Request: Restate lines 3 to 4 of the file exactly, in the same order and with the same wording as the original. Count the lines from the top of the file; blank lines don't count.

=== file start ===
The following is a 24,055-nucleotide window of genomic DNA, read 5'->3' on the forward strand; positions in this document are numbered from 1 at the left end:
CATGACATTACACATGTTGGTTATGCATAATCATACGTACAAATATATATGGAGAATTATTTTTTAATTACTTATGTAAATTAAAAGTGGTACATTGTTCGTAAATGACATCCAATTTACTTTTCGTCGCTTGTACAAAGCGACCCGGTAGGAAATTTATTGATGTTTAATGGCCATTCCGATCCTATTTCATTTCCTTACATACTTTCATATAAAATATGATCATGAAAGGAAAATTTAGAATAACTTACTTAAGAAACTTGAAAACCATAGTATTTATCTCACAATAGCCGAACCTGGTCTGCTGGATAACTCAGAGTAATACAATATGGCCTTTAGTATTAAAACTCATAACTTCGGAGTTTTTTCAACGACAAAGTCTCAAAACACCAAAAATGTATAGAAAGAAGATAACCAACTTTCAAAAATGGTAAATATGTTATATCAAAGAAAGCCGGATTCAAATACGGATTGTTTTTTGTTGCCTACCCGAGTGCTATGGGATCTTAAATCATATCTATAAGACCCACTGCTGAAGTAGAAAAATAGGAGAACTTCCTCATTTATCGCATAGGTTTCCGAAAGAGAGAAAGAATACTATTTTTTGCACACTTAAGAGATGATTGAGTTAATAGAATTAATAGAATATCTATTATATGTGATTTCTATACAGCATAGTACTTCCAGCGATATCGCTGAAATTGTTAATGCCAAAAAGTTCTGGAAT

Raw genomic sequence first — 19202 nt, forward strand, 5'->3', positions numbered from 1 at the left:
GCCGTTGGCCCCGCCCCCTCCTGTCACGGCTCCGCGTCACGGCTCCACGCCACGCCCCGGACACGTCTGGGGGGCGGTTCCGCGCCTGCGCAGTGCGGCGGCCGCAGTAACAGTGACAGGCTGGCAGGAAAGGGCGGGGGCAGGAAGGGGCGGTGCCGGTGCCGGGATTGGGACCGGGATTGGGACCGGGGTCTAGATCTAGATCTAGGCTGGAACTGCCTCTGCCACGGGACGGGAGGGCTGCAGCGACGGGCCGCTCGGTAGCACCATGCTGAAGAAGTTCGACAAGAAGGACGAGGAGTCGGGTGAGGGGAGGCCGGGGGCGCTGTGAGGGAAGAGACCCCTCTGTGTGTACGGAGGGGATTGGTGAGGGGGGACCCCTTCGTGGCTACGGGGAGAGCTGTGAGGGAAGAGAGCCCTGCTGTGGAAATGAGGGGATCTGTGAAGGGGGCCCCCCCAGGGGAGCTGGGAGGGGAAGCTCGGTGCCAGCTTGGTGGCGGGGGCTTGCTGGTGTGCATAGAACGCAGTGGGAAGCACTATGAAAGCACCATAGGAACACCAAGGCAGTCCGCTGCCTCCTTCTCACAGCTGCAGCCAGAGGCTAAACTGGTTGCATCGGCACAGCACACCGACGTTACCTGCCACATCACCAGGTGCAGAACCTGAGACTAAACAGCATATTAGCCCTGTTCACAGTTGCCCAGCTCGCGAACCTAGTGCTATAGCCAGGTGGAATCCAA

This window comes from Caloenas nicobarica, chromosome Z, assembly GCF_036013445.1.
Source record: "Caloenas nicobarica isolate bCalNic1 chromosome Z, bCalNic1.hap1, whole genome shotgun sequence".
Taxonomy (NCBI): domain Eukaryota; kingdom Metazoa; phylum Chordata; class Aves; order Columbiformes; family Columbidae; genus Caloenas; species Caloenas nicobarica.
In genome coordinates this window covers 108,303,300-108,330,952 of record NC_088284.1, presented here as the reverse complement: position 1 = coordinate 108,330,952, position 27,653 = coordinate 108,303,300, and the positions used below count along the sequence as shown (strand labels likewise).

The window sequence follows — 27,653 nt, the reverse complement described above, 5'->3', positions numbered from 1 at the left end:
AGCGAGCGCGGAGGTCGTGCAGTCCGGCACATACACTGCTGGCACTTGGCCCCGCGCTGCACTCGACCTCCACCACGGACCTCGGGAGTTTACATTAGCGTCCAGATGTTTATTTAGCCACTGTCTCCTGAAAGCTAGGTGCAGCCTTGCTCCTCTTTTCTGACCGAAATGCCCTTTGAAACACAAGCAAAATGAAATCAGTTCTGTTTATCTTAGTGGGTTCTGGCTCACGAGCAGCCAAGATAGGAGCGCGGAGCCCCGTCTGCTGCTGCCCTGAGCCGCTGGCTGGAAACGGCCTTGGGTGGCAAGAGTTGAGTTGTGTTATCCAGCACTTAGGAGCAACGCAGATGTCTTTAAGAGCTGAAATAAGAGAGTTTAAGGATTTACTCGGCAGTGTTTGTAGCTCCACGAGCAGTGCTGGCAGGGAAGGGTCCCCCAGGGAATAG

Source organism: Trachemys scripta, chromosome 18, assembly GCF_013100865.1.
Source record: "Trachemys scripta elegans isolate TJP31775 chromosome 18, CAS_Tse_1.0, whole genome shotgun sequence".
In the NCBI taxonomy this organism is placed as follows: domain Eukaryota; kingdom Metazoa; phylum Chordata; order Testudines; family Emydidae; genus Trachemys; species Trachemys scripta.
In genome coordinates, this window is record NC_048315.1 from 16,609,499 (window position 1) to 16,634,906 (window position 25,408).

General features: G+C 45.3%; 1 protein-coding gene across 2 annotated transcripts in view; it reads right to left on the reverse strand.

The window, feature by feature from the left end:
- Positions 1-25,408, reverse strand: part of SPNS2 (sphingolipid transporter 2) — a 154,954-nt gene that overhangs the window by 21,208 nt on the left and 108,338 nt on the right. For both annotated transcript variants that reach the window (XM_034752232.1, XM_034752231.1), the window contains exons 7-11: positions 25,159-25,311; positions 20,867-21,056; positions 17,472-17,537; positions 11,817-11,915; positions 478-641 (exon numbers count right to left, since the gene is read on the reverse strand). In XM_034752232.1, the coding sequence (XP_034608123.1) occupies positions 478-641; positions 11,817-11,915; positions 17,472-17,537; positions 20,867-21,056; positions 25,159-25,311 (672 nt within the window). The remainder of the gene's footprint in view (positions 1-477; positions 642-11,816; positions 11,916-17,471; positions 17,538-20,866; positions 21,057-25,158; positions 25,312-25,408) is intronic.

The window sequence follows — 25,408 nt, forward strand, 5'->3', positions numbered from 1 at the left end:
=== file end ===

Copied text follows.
Raw genomic sequence first — 19202 nt, forward strand, 5'->3', positions numbered from 1 at the left:
GCCGTTGGCCCCGCCCCCTCCTGTCACGGCTCCGCGTCACGGCTCCACGCCACGCCCCGGACACGTCTGGGGGGCGGTTCCGCGCCTGCGCAGTGCGGCGGCCGCAGTAACAGTGACAGGCTGGCAGGAAAGGGCGGGGGCAGGAAGGGGCGGTGCCGGTGCCGGGATTGGGACCGGGATTGGGACCGGGGTCTAGATCTAGATCTAGGCTGGAACTGCCTCTGCCACGGGACGGGAGGGCTGCAGCGACGGGCCGCTCGGTAGCACCATGCTGAAGAAGTTCGACAAGAAGGACGAGGAGTCGGGTGAGGGGAGGCCGGGGGCGCTGTGAGGGAAGAGACCCCTCTGTGTGTACGGAGGGGATTGGTGAGGGGGGACCCCTTCGTGGCTACGGGGAGAGCTGTGAGGGAAGAGAGCCCTGCTGTGGAAATGAGGGGATCTGTGAAGGGGGCCCCCCCAGGGGAGCTGGGAGGGGAAGCTCGGTGCCAGCTTGGTGGCGGGGGCTTGCTGGTGTGCATAGAACGCAGTGGGAAGCACTATGAAAGCACCATAGGAACACCAAGGCAGTCCGCTGCCTCCTTCTCACAGCTGCAGCCAGAGGCTAAACTGGTTGCATCGGCACAGCACACCGACGTTACCTGCCACATCACCAGGTGCAGAACCTGAGACTAAACAGCATATTAGCCCTGTTCACAGTTGCCCAGCTCGCGAACCTAGTGCTATAGCCAGGTGGAATCCAA